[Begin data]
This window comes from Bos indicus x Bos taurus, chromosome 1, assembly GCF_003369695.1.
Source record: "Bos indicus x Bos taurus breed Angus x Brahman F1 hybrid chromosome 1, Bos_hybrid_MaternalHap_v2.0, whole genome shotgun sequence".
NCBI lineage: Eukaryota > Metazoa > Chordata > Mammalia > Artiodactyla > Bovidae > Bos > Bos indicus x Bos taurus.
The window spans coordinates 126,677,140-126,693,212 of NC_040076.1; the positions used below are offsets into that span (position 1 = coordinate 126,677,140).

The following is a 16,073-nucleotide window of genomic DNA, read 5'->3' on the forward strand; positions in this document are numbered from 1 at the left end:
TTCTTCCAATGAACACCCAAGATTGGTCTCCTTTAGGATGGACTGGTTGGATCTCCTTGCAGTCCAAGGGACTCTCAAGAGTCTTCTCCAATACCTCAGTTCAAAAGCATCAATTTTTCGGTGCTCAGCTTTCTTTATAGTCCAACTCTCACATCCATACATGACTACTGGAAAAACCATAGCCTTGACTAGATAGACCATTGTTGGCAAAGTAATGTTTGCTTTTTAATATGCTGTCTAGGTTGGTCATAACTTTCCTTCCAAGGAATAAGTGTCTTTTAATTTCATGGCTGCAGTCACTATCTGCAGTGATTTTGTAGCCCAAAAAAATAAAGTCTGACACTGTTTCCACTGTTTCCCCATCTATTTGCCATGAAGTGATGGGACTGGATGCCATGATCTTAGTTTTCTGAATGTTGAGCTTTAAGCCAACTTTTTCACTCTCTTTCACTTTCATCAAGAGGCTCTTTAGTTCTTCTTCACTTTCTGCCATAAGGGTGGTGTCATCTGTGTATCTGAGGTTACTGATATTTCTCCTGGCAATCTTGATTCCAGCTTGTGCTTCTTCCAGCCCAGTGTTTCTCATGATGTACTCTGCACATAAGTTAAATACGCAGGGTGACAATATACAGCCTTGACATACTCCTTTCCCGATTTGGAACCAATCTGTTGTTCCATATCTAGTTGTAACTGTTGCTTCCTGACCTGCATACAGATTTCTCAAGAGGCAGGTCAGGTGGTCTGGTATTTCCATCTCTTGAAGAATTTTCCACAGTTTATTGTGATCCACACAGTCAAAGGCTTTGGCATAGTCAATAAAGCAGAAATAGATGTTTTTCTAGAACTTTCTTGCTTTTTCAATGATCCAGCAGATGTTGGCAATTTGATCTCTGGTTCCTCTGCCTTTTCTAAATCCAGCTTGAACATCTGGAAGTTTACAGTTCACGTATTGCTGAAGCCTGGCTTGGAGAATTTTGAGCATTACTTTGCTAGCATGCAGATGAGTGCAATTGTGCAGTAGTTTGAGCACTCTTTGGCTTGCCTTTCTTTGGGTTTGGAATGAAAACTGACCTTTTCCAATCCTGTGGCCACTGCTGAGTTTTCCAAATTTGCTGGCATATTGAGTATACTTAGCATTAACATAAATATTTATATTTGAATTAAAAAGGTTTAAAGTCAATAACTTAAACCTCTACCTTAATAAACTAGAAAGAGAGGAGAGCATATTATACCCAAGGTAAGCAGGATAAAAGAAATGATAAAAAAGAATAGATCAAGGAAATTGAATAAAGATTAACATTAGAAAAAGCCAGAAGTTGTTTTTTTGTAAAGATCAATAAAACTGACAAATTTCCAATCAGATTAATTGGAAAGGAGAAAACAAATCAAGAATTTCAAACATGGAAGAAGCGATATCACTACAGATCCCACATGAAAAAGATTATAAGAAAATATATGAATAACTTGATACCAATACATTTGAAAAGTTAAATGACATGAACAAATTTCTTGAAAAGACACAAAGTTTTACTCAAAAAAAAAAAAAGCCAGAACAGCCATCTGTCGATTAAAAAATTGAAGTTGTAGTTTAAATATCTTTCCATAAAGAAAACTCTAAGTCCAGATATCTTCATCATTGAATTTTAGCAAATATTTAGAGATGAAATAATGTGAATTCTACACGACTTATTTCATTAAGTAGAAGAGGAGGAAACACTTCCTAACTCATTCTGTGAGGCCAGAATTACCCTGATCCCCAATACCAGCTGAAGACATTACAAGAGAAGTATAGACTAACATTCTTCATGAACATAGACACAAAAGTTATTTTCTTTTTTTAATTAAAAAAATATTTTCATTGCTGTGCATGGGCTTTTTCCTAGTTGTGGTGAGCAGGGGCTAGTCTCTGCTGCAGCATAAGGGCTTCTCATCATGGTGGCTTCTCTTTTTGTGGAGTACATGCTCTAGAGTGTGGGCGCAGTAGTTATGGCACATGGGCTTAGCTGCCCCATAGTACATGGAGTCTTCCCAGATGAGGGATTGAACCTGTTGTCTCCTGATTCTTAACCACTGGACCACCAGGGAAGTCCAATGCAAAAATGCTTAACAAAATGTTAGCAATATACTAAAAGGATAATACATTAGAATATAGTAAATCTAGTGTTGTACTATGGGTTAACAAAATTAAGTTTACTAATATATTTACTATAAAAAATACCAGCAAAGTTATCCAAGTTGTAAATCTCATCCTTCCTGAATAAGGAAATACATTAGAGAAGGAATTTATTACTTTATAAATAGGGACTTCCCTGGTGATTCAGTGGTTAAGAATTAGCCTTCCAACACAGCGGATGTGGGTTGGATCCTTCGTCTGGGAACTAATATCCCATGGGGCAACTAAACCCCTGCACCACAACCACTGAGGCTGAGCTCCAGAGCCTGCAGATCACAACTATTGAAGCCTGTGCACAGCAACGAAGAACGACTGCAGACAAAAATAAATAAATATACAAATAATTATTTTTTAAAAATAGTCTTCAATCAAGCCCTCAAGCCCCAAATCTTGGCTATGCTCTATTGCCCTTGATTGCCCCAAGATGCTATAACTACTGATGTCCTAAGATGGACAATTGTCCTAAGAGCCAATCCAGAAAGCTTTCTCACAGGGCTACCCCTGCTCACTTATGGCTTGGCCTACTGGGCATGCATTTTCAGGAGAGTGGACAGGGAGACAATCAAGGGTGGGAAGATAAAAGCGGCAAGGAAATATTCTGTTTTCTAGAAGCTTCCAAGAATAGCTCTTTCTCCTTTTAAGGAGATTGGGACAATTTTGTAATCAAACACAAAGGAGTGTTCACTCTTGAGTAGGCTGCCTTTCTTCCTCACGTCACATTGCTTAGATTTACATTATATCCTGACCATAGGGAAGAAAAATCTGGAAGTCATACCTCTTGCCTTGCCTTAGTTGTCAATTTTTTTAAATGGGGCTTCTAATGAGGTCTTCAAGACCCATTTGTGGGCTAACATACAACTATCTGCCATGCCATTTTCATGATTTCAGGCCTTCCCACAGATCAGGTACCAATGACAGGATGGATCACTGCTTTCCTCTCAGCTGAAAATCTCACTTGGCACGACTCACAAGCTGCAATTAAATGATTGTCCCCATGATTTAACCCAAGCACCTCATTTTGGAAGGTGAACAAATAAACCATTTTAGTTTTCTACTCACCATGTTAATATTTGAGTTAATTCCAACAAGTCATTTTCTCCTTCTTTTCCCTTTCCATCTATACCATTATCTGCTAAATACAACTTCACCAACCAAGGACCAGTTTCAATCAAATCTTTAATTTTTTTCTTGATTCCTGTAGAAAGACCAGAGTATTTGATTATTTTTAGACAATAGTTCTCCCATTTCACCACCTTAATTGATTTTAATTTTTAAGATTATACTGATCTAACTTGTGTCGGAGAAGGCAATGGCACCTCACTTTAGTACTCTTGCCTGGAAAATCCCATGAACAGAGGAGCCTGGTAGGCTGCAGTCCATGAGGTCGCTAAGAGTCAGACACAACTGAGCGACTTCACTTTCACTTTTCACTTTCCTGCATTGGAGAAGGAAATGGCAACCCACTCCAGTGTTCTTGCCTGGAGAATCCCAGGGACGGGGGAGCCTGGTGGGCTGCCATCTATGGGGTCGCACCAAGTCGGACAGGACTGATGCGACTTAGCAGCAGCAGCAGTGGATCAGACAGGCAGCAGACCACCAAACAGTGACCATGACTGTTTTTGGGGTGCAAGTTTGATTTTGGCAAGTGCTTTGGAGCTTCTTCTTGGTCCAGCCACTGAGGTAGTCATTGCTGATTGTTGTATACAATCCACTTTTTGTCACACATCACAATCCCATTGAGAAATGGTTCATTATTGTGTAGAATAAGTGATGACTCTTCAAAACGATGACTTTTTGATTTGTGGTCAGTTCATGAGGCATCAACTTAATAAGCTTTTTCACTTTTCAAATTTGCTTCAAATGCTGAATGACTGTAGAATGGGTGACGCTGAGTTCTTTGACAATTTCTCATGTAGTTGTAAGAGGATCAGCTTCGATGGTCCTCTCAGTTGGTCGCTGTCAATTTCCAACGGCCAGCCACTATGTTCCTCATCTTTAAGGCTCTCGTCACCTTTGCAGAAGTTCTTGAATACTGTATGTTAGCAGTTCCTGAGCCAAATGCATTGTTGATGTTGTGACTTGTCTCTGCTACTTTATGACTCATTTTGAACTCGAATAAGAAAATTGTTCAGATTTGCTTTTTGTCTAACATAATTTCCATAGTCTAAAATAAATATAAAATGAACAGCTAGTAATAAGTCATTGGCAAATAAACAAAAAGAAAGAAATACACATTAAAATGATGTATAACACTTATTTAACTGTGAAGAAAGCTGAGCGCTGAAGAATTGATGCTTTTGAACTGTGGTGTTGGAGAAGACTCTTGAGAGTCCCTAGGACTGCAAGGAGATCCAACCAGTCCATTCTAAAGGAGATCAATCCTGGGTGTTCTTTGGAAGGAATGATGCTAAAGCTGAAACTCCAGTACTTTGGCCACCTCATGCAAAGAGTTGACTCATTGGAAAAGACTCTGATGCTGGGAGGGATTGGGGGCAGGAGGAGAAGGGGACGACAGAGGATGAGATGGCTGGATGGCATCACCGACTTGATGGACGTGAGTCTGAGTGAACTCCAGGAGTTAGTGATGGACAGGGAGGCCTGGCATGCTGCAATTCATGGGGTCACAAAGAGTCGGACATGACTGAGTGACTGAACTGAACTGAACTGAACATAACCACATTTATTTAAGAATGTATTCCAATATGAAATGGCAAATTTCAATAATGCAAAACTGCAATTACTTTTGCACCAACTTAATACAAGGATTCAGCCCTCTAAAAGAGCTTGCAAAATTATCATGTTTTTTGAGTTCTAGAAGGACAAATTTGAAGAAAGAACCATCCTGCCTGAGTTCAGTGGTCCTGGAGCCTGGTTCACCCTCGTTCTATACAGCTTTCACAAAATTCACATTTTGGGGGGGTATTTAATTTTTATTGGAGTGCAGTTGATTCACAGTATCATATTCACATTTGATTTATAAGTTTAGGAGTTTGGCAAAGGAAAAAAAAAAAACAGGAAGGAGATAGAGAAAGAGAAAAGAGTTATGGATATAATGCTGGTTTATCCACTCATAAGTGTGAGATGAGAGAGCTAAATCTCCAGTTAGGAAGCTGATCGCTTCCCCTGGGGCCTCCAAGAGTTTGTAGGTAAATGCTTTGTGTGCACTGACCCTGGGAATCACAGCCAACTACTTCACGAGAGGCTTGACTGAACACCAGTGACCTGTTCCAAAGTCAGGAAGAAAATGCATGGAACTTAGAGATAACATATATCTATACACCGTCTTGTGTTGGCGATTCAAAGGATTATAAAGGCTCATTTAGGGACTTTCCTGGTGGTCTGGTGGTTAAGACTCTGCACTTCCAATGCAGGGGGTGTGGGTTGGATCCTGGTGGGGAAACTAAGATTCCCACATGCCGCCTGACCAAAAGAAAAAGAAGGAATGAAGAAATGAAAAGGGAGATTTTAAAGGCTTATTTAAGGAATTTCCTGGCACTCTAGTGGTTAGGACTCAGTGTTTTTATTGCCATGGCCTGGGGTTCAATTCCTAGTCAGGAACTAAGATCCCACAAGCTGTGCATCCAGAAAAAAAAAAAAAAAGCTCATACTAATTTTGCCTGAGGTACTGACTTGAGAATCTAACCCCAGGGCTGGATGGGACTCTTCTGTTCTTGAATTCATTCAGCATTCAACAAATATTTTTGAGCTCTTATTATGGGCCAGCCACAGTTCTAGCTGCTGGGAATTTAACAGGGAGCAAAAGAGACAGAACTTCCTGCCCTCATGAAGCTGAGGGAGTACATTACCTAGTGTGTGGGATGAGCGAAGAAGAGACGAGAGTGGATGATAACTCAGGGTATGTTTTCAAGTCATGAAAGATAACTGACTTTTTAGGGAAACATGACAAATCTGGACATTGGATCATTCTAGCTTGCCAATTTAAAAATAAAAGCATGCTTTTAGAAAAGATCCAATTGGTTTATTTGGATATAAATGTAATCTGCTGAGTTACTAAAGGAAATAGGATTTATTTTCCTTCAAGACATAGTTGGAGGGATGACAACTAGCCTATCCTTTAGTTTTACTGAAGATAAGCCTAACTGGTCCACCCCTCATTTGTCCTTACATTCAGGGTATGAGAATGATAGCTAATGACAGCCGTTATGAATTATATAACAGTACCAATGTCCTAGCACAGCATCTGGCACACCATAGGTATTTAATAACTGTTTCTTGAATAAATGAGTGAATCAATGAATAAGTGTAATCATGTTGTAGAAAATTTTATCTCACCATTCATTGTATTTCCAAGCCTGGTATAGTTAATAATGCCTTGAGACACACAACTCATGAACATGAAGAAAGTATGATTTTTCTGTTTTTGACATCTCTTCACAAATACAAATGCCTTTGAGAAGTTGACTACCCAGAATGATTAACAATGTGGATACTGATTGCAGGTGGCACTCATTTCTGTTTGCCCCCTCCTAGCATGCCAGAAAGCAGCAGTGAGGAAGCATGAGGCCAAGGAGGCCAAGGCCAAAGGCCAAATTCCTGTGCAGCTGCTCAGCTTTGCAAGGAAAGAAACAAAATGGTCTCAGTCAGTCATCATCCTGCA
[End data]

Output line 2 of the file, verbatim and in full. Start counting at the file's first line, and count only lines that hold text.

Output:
Source record: "Bos indicus x Bos taurus breed Angus x Brahman F1 hybrid chromosome 1, Bos_hybrid_MaternalHap_v2.0, whole genome shotgun sequence".